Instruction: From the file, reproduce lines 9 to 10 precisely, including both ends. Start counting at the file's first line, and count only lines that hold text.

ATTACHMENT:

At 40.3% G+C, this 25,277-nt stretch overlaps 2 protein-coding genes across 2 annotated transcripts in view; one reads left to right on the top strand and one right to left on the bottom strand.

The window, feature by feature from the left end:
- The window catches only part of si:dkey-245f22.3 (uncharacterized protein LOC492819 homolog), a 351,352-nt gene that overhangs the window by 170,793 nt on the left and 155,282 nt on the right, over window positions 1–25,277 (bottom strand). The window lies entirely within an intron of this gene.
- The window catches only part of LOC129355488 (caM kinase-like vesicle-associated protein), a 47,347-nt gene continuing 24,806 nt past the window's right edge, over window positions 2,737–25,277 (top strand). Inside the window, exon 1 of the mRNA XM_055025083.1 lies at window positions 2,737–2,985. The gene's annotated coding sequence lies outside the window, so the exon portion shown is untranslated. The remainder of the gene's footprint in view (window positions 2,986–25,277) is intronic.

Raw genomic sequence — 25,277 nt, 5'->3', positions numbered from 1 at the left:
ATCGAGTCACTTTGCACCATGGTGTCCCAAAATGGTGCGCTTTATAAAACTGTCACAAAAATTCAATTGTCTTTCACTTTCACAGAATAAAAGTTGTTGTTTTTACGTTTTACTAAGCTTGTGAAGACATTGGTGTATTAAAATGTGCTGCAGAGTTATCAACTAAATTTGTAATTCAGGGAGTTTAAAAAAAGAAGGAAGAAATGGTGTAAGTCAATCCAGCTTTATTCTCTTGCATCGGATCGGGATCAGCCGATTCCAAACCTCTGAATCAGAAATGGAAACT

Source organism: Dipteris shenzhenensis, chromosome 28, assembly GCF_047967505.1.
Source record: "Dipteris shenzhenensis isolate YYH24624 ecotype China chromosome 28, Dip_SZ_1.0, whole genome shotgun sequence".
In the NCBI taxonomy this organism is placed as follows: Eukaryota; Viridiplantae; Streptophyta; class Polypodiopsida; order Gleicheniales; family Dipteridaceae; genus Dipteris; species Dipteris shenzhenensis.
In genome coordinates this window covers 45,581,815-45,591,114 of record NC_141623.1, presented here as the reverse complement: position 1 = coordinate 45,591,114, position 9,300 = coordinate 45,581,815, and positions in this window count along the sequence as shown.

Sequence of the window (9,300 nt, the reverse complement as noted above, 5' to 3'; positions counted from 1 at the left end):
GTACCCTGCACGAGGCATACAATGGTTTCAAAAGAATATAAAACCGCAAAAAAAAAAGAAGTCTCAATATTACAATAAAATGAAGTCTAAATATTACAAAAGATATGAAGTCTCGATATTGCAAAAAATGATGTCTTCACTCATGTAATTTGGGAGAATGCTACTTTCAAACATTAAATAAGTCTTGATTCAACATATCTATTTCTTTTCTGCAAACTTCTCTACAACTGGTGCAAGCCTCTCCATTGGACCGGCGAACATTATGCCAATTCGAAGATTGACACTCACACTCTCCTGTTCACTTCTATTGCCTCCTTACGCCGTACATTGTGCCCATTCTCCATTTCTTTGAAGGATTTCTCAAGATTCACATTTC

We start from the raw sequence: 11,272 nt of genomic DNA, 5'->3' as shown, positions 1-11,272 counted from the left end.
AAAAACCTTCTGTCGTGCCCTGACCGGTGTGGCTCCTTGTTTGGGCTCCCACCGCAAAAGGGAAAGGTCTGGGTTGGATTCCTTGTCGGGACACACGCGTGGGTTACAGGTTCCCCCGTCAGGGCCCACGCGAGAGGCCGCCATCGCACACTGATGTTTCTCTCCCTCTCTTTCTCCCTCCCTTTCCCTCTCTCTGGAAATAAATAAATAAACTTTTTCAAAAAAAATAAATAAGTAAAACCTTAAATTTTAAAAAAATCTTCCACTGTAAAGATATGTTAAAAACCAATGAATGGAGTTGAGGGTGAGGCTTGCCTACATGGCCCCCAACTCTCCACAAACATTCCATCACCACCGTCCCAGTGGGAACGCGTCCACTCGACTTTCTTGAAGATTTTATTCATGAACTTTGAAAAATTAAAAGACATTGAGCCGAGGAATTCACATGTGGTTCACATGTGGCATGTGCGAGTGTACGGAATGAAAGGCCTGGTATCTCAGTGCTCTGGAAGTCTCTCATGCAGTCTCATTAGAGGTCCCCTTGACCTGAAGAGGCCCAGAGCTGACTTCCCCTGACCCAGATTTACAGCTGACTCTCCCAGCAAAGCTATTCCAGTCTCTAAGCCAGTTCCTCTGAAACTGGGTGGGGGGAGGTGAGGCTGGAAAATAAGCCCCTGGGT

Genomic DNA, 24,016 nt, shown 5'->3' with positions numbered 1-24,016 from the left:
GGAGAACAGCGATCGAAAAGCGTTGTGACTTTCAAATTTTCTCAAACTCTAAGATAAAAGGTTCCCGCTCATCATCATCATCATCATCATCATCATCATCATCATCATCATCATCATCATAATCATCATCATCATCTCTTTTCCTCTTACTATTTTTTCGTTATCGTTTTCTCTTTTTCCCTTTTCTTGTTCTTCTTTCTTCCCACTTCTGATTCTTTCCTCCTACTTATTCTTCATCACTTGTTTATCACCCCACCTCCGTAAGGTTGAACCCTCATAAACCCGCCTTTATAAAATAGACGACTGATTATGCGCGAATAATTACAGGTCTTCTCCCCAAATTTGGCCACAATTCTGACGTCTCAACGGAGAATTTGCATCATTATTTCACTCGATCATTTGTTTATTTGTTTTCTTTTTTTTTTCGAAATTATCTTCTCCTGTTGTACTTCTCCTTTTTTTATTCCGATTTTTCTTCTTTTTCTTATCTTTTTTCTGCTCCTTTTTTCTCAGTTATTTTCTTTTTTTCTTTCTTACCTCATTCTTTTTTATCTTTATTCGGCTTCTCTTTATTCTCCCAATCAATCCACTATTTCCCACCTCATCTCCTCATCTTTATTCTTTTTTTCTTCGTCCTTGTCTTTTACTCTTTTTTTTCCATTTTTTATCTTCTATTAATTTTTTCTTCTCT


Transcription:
In the NCBI taxonomy this organism is placed as follows: Eukaryota; Viridiplantae; Streptophyta; class Polypodiopsida; order Gleicheniales; family Dipteridaceae; genus Dipteris; species Dipteris shenzhenensis.
In genome coordinates this window covers 45,581,815-45,591,114 of record NC_141623.1, presented here as the reverse complement: position 1 = coordinate 45,591,114, position 9,300 = coordinate 45,581,815, and positions in this window count along the sequence as shown.